The selected participants are individuals with developmental disorders who have engaged in inappropriate behavior that need to be rectified. The data measurements that will be gathered include participant’s age, gender, diagnosis, inappropriate behavior, and expected outcome after integrating the proposed intervention.

The session for each participant will be 5-15 minutes per day, per week (5 days). The sessions will be 10 min in duration, with 5-minn break between each session. The Multi-element design will be used during functional analysis, and the subsequent analysis will apply the reversal designs (Athens & Vollmer, 2010).

7. Reliability (include IOA procedures, formula, computations)

  Reliability will be determined using interobserver agreement (IOA). This will be calculated as follows; two independent observers will collect data of the inappropriate behavior. The observations will be divided into 10-s bins and the number of the responses will be scored in each bin.  The smaller number of responses observed in each bin will be divided by larger of the observed responses and converted into percentages.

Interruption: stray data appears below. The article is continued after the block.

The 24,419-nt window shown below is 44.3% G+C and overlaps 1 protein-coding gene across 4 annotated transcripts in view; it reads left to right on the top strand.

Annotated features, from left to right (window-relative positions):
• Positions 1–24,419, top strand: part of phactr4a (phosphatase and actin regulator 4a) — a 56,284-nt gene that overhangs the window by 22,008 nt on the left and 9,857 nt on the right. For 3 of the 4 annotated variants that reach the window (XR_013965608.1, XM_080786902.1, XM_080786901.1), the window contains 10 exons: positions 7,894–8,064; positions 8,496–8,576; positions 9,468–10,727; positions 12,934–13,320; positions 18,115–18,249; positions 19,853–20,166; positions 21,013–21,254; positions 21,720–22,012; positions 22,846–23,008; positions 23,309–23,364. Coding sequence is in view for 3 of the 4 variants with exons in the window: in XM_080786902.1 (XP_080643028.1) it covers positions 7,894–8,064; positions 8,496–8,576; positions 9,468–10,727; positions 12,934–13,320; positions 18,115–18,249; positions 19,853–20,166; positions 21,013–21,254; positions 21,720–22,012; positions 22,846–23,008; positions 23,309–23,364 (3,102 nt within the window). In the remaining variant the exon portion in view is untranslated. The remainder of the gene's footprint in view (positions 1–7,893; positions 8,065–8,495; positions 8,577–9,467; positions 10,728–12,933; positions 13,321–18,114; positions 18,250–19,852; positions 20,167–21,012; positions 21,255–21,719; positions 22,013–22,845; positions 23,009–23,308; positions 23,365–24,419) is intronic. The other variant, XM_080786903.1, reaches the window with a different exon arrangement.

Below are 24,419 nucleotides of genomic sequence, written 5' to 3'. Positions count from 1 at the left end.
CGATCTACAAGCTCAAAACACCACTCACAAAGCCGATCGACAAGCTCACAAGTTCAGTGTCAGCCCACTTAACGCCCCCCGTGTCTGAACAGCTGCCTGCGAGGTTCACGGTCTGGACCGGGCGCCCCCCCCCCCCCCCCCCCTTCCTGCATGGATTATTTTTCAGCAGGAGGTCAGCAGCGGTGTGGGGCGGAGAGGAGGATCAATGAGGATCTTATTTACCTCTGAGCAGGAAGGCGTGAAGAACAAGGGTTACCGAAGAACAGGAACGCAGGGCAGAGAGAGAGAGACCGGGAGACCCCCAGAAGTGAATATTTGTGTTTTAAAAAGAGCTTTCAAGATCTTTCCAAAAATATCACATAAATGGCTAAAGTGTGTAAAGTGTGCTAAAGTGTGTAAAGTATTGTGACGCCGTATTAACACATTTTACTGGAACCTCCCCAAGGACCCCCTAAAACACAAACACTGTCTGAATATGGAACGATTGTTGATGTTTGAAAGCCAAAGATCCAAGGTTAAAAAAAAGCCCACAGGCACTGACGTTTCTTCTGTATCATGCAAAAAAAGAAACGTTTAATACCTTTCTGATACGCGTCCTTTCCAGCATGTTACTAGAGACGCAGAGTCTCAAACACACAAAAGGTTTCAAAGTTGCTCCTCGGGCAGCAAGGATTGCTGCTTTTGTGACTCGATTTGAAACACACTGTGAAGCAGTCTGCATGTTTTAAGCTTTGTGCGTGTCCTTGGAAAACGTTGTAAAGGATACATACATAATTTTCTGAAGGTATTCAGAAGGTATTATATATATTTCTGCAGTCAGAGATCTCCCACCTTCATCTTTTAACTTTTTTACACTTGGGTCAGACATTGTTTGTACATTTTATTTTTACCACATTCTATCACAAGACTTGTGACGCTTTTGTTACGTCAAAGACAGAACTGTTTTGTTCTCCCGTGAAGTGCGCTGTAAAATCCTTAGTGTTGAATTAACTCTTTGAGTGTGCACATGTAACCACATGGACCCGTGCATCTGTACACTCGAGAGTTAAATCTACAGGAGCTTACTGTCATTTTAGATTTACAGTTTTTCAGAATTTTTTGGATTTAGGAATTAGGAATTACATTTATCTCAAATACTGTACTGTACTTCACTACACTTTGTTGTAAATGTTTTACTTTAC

The interobserver agreement (IOA) scores is >90%.  The generalized matching equations (GME) provide robust, reliable and precise information about the best alternative between 2 or more available reinforcement and a response allocation. The logarithmic GME version is as follows (Athens & Vollmer, 2010);

Log (B1/B2) = a log (R1/R2) + log b

Where B1 and B2 are frequency of responding to the reinforcement method,

 R1 and R2 are the relative response rates from obtained reinforcement from the alternative

Y intercept (b) is the bias of independent relative reinforcement rates and slope (a) is the function reflecting sensitivity reinforcement rates,